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  • I lived on a farm when I was little, then lived 13 years on the edge of woods and farm fields. I've also lived in New York City, in San Francisco and in the city of Syracuse, NY, but I always thought of myself as a country girl.

    I backpacked the Northville Placid Trail, parts of the Colorado Trail, high peaks in all the Northeastern states and wild parts of California and Colorado. I did vision questing in the wilderness for many years.

    Now I live in Detroit. I have to drive over an hour—each way—to reach any kind of real country, and it makes me sad. I feel like an outsider in the city, like I don't belong here. And I'm afraid I'll be stuck here the rest of my life.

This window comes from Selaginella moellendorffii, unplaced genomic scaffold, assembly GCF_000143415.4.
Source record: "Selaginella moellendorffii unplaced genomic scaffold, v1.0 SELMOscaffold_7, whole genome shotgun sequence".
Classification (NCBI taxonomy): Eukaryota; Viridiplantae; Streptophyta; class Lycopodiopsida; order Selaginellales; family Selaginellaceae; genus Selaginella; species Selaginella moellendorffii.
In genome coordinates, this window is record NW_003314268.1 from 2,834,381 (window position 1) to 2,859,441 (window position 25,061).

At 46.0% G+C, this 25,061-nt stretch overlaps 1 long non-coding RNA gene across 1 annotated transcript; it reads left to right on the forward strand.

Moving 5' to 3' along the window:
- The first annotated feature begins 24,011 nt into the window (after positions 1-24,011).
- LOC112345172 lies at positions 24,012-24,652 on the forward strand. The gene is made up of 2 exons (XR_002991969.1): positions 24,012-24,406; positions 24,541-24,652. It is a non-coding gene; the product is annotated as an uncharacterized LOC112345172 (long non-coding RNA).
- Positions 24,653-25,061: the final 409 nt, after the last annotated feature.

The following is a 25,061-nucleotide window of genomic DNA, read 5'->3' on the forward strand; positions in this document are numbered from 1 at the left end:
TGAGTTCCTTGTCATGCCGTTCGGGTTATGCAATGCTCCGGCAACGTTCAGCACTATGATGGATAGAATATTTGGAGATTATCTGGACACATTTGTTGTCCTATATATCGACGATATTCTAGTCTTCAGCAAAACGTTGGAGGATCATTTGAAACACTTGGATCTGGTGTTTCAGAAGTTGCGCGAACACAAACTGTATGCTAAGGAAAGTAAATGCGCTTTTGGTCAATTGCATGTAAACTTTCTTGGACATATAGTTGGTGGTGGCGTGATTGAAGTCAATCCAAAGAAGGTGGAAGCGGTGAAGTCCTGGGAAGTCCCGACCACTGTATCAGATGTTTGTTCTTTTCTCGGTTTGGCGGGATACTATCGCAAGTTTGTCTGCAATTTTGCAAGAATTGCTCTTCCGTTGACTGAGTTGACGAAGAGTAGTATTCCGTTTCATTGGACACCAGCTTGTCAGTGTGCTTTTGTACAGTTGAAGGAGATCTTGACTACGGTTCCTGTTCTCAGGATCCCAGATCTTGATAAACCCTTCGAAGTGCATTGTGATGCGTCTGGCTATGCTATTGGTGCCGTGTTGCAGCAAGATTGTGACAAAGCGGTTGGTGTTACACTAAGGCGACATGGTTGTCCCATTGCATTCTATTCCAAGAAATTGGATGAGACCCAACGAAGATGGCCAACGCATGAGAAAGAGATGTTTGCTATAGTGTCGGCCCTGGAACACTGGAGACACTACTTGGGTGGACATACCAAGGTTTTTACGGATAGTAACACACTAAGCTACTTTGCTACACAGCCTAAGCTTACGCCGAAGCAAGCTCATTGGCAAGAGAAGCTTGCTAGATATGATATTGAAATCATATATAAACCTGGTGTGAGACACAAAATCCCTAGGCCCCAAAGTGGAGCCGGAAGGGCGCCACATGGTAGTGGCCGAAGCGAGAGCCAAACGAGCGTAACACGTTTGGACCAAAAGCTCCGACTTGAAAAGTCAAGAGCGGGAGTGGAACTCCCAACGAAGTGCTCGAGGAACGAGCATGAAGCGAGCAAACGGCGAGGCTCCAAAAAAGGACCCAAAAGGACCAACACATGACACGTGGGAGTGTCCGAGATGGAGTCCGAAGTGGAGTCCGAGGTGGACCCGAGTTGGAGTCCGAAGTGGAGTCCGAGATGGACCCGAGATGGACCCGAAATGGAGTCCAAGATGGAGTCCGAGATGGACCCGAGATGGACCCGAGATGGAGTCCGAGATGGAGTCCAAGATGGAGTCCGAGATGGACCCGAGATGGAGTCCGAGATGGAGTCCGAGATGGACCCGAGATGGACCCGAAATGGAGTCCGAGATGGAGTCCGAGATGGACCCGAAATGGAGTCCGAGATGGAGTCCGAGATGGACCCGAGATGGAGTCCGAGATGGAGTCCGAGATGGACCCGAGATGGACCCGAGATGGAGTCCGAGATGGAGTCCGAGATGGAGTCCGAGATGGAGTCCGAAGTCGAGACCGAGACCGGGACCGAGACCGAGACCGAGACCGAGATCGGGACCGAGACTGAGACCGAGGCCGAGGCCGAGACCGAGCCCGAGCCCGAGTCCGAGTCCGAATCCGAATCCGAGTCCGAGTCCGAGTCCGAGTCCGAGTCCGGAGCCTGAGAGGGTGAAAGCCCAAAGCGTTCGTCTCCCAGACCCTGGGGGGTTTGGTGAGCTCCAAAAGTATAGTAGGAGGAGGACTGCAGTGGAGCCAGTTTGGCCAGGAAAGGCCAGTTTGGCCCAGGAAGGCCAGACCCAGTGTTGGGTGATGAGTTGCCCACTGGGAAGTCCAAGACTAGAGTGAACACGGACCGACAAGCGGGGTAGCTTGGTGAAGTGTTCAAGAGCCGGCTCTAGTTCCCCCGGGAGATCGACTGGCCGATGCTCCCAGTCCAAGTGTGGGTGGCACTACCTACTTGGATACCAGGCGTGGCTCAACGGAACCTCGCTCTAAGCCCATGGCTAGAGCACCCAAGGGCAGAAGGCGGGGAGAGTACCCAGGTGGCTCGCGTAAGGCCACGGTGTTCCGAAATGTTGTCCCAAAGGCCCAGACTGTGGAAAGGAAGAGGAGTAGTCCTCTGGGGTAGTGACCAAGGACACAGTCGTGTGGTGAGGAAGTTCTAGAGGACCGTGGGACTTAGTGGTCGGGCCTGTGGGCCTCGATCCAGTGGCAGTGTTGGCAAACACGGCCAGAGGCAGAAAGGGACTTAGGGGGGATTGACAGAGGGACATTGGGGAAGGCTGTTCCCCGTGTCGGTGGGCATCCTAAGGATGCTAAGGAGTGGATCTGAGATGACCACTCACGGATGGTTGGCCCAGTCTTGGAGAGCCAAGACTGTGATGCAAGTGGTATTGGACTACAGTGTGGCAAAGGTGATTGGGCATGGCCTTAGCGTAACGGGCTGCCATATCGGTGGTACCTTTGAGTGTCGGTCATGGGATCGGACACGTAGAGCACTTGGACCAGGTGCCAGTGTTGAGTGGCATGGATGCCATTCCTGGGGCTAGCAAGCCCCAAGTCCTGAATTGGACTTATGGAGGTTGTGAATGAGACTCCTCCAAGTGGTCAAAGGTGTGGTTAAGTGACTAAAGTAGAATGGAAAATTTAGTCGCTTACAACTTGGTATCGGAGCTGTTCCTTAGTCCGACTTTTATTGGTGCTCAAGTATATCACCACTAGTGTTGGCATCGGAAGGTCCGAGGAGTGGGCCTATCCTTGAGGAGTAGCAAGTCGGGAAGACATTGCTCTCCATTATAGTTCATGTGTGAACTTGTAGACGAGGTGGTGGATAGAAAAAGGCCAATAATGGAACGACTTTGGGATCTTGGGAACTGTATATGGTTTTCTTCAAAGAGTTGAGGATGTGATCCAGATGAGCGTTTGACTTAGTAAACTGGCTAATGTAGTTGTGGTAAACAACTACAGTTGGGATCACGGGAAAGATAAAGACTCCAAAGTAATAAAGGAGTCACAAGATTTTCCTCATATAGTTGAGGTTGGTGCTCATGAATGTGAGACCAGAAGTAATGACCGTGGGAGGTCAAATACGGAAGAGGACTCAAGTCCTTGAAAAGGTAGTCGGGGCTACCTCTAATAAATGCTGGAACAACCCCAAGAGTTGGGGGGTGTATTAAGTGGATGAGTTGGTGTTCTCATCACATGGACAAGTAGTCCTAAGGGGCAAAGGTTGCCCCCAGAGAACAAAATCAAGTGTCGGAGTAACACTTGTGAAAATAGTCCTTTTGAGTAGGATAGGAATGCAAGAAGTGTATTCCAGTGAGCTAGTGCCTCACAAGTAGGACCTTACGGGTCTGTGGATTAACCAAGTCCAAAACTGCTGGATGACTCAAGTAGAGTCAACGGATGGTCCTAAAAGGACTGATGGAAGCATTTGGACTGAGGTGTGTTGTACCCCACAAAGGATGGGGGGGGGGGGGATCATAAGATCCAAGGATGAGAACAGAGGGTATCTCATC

I try to seek out small islands of green in the city, but it's just not the same. Here, in Detroit, one can never escape the sound of traffic, airplanes, motors, voices, people. (Of course, we can spend vacations in the “country” and in fact, did so this year for part of our vacation—but a short trip is simply not the same as a year, a lifetime.)

    I came here for love, to marry my husband. But the heart--my heart--needs nature, the out-of-doors, solitude and silence as well as love, and I am often torn.

    The accompanying images are both by me, one from inside my one-woman tent in the back-country of Colorado and one here in Detroit. The back-country image is a scan from a slide.
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